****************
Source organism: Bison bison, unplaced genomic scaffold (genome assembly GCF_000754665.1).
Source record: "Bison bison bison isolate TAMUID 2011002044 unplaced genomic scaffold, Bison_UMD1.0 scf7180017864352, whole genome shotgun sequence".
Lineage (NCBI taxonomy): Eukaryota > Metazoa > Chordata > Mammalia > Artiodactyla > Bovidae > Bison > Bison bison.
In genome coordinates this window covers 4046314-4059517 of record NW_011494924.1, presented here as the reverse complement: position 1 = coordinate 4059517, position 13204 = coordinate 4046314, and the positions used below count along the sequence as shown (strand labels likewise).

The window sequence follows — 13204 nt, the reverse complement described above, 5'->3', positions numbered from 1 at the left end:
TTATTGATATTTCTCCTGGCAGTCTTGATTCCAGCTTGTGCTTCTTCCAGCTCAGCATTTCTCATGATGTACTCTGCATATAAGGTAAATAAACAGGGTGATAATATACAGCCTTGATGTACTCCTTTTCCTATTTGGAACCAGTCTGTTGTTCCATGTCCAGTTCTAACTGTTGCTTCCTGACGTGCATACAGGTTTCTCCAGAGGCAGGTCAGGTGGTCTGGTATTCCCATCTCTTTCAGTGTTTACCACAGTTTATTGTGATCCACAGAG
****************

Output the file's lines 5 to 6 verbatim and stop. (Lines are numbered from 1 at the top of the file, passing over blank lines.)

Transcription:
The window sequence follows — 13204 nt, the reverse complement described above, 5'->3', positions numbered from 1 at the left end:
TTATTGATATTTCTCCTGGCAGTCTTGATTCCAGCTTGTGCTTCTTCCAGCTCAGCATTTCTCATGATGTACTCTGCATATAAGGTAAATAAACAGGGTGATAATATACAGCCTTGATGTACTCCTTTTCCTATTTGGAACCAGTCTGTTGTTCCATGTCCAGTTCTAACTGTTGCTTCCTGACGTGCATACAGGTTTCTCCAGAGGCAGGTCAGGTGGTCTGGTATTCCCATCTCTTTCAGTGTTTACCACAGTTTATTGTGATCCACAGAG